Recently, the Federal Reserve hiked its benchmark rate by a quarter percentage point, as a result, you could see a rise of the interest rates on your credit cards by 0.25%. That was the first hike of the key rate in 2017 and the Fed expects to make two further rate rises this year.
This rise in rates is bad news for those with credit card debt. Here's why: the rise in the key rate means that the prime rate will also rise, and since most credit cards rates are variable and based on the prime rate, the credit card interest rates will go up as well. When the Fed raised the rate in March this year, it took about a month or two for the banks to change the variable APRs on their credit cards. You can expect the same quick reaction with the next rises. Note that banks have no obligation to let their consumers know the credit cards interest rates are changing when the Fed announces an interest rate increase. So, you should check on your own to find out if the interest rates on your credit cards are going to change.
What to expect if you have credit card debt?
Today most credit cards have variable interest rates which are calculated based on the prime rate. When the banks rise their prime rates, it impacts immediately the consumers' credit cards interest rates. Therefore, if you already have the credit card debt it will only get bigger much faster and it will be harder to pay it off. And since two more rises are going to happen, you should expect the trend of rising interest rates, and your debt along with them, to continue.
What can you do?
A wise decision would be to pay off your credit card debt and never carry a balance thereafter. You can consider trying to refinance or consolidate your debt. You can also find a low-interest rate credit card and transfer the existing card balances to it. There are a lot of credit card offers with 0% intro APR on balance transfers nowadays. The cards are typically offered to people with established credit, but consumers with average to good credit can also find a suitable balance transfer offer.
We picked four balance transfer credit card offers and outlined them below. You can choose one of these offers to consolidate your credit card debt, or you can go further and make your own comparison of the available balance transfer offers.
This balance transfer credit card is available to those with average to excellent credit. Plus, it comes with cash back rewards and no annual fee. So, if you are into earning cash back, you may like this offer. The 0% intro APR on balance transfer is not super long but still impressive. You'll start with 18 months of 0% intro APR on balance transfers (with a 3% balance transfer fee) and 6 months of 0% intro APR on purchases. Cash back rewards are 1% cash back on all purchases and 5% cash back in rotating categories (up to the quarterly maximum, then 1%). Rotating categories change each quarter and you should enroll each time the category changes to be able to earn 5% cash back.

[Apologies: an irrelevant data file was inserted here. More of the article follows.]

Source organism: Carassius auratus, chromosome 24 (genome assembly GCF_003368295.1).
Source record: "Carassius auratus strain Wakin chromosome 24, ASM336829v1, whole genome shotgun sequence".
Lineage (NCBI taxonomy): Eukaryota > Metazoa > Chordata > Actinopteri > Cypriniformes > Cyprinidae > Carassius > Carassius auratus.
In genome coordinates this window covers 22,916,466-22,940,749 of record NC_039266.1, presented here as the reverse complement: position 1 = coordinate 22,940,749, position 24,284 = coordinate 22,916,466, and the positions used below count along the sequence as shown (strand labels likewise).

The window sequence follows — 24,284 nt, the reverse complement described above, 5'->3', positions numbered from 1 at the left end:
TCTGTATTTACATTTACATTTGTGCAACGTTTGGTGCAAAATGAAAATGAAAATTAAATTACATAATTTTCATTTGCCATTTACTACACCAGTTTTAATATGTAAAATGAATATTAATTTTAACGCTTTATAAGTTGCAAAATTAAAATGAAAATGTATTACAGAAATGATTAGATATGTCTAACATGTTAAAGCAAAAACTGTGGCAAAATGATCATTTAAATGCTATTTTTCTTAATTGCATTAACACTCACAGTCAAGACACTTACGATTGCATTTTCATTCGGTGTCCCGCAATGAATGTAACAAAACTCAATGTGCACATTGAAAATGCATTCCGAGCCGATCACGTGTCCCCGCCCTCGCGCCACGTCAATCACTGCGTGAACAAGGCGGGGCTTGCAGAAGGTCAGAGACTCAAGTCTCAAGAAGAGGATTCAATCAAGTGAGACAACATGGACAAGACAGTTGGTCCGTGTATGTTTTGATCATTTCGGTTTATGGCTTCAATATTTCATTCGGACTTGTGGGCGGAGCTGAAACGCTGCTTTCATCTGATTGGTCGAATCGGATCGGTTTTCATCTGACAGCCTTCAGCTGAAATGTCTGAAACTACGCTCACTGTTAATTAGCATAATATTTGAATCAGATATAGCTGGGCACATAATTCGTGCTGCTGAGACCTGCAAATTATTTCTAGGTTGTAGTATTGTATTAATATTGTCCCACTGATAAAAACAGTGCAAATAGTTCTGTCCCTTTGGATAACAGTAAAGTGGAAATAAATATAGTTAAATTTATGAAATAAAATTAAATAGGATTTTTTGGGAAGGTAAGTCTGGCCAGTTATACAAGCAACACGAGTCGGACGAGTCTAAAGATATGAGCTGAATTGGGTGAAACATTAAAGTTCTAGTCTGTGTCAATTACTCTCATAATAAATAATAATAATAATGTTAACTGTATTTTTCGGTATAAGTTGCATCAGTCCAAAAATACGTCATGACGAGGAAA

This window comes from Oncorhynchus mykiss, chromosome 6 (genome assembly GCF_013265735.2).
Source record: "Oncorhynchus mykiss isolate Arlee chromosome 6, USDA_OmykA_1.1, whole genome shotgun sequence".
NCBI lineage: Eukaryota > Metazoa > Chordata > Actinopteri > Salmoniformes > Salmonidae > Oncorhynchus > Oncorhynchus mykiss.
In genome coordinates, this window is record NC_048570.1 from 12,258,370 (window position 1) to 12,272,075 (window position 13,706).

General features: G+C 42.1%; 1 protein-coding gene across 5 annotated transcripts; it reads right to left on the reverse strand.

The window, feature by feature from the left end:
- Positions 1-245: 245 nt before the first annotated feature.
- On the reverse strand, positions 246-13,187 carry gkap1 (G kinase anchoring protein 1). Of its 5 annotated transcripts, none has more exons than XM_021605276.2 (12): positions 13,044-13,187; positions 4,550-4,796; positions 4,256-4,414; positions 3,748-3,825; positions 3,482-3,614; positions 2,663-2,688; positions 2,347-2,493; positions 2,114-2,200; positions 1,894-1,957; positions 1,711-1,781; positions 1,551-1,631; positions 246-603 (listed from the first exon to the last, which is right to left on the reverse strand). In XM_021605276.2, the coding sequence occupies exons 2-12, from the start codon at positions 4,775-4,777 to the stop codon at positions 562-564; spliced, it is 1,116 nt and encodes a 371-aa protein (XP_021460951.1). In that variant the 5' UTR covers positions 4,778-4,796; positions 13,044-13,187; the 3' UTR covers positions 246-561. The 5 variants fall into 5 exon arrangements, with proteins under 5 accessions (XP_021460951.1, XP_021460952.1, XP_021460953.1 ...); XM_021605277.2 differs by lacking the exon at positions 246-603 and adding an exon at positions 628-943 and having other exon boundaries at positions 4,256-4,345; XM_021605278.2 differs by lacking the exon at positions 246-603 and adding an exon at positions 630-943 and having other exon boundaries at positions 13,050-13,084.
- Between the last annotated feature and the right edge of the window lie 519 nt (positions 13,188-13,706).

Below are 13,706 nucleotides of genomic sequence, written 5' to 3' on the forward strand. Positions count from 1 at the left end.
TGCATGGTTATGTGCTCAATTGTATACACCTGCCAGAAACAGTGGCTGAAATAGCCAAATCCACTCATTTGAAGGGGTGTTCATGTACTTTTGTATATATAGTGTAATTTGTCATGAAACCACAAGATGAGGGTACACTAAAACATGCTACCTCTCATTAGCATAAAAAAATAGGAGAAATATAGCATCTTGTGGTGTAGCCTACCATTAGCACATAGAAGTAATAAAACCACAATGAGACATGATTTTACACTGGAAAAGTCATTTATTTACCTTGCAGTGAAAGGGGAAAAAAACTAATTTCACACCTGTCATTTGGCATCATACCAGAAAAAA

This card will help you to stick to your goal of paying off the transferred balance. No rewards program will tempt you to use this card for purchases and therefore increase the card balance – there're no rewards offered. The card simply gives you 21 months of 0%* intro on purchases and balance transfers, which is almost two years of no interest. The balance transfer fee is 3% of the amount transferred but that is not much compared to the interest you would pay on your old card. There are no other fees: no annual fee, no penalty fee and no penalty rate. So, in case you are late with a payment, you won't lose your 0% intro APR and won't pay the penalty fee.
This is another card from Citi that offers a 21-month % intro APR on purchases and balance transfers. It may look similar to the Citi Simplicity card with its no annual fee, no rewards program and balance transfer fee of 3% of each balance transfer; $5 minimum, but there is one significant difference – it won't forgive you for being late with your monthly payments. This card requires all your responsibility, but to make it easier for you to be on time, you are allowed to choose your own payment due date.
Disclaimer: This editorial content is not provided or commissioned by the credit card issuer. Opinions expressed here are the author's alone, not those of the credit card issuer, and have not been reviewed, approved or otherwise endorsed by the credit card issuer. Reasonable efforts are made to present accurate info, however all info is presented without warranty. Consult a card's issuing bank for terms & conditions.